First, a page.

Tuberculosis (TB) and HIV/AIDS infection are one of the most ubiquitous and deadliest communicable diseases in the world. They cause millions of deaths each year and are recognized as major threats for public health worldwide. The corresponding pathogens (Mycobacterium tuberculosis and HIV) share overlapping epidemiology—they affect low-income countries and place an immense burden on their feeble health care systems. Over the last decades, the natural history of both diseases has changed; in addition to devastating single HIV and TB infections, the coinfection with both pathogens has emerged and has spread in pandemic scale. When present as dual infection in an individual, Mycobacterium tuberculosis and HIV potentiate each other and kill in cooperation the host. TB is the leading cause of death in HIV-positive patients and in turn HIV infection is the strongest risk factor for the development of new or reactivation of dormant TB disease. Both pathogens (as single or dual infection) provoke a robust immune response in the infected host but the immune system does not achieve to eliminate the infectious agent(s). The failure of immune defense results in vulnerable immune balance between the micro- and the macroorganism and often ends up in a fatal outcome.
Part of the book: Immunopathology and Immunomodulation
Vitamin B12 is a water-soluble vitamin and an important micronutrient with critical role in DNA, protein, and lipid synthesis. It is responsible for one-carbon metabolism and cell division of nervous and hematopoietic cells. Among its various functions, the role as immunomodulator in cellular immunity, especially in elevating the number of CD8+ cells and NK cells, attracts scientific interest. Many alternative anticancer and anti-inflammatory treatments involve the use of B12 together with other vitamins and nutrients, but still the scientific information is too obscure and insufficient. Controversial data link tumorigenesis with either increased or decreased B12 blood levels in different types of cancer. Dietary intake and additional supplement with the vitamin do not protect against cancer risk, but the dominant opinion is to integrate B12 as part of rational and healthy nutrition to ensure proper function of the immune system. This chapter will review in brief the most important facts for vitamin B12 functions and properties. We will try also to present in concise way the human immune system and the exact role of B12 in immune activity with emphasis on the questionable participation of vitamin B12 in the process of carcinogenesis and its significance as anticancer immunotherapy.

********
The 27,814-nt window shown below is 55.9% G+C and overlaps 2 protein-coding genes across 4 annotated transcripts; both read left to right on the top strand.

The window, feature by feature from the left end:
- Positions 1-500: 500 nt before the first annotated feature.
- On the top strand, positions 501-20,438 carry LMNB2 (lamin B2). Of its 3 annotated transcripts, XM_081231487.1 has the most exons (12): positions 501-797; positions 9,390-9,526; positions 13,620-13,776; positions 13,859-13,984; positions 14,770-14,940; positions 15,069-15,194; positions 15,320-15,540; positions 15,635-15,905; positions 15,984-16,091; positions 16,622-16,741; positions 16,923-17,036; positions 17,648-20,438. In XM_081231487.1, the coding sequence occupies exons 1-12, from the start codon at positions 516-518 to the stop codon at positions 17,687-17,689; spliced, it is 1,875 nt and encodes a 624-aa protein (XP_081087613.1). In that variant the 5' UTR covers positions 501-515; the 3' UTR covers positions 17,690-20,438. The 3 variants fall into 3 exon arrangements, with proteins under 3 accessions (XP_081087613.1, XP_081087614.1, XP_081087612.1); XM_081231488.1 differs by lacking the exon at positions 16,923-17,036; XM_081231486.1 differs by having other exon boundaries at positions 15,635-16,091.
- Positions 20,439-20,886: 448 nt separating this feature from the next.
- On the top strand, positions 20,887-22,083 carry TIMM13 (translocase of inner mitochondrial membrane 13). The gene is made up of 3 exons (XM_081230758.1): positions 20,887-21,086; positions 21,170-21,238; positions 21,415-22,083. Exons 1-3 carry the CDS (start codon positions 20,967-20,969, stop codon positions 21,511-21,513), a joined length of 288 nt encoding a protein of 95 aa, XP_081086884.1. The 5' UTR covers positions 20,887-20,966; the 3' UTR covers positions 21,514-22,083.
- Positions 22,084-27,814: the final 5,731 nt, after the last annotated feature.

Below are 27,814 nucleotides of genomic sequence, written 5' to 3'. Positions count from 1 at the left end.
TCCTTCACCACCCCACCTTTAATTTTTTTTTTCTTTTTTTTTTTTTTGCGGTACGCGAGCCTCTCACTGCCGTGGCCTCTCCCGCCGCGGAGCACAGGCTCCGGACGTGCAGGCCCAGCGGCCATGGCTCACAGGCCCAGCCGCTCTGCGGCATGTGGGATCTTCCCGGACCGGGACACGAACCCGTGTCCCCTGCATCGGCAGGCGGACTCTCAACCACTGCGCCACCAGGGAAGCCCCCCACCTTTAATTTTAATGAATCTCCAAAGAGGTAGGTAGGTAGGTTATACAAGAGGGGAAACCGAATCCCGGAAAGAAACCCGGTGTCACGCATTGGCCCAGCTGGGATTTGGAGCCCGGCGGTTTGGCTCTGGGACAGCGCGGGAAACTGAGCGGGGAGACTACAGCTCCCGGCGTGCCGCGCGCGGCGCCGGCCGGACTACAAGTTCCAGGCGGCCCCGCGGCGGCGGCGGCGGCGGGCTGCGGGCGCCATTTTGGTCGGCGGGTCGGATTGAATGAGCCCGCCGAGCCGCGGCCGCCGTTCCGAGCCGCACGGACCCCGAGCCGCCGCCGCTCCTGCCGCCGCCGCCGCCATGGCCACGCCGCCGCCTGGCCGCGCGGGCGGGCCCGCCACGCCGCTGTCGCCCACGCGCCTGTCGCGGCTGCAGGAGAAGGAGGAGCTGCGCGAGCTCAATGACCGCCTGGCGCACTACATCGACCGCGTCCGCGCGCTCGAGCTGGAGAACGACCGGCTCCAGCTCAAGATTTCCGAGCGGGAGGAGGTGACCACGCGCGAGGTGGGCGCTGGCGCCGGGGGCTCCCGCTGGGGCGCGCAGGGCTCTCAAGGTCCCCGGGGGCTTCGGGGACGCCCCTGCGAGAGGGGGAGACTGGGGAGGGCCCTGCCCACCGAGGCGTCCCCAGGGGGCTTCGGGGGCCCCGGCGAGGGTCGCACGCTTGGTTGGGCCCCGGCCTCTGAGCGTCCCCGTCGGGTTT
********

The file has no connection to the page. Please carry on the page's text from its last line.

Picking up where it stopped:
Part of the book: Immunotherapy
Bioterrorist attacks are usually associated with airborne infections because of their easy dissemination and maximal effect on the human population. However, foodborne pathogens represent potential bioterrorist weapons, as the consumption of safe food affects every individual in the society. Most of the foodborne microorganisms can be readily isolated from natural sources and can cause severe outbreaks with a number of hospitalized persons. Biological agents, which may contaminate food products, are bacteria, viruses, yeasts, parasites, or chemical substances with microbial origin. They cause more than 200 diseases—ranging from diarrhea to cancers. Typical symptoms of food poisoning are abdominal cramps, nausea, vomiting, upset stomach, diarrhea, fever, dehydration, and others. Most isolated bacterial agents responsible for foodborne infections include bacteria from genera such as Salmonella, Shigella, Bacillus, Clostridium, Listeria, Campylobacter, Escherichia, Staphylococcus, Vibrio, Enterobacter, and Yersinia. In this chapter, we discuss the bacterial species causing food poisoning in the context of a potential bioterrorist attack. We review in a concise manner their morphological and biochemical characteristics, as well as the treatment and possible prevention measures. Popular examples of attacks with food poisoning agents and their impact on the society are also given.
Part of the book: Food Safety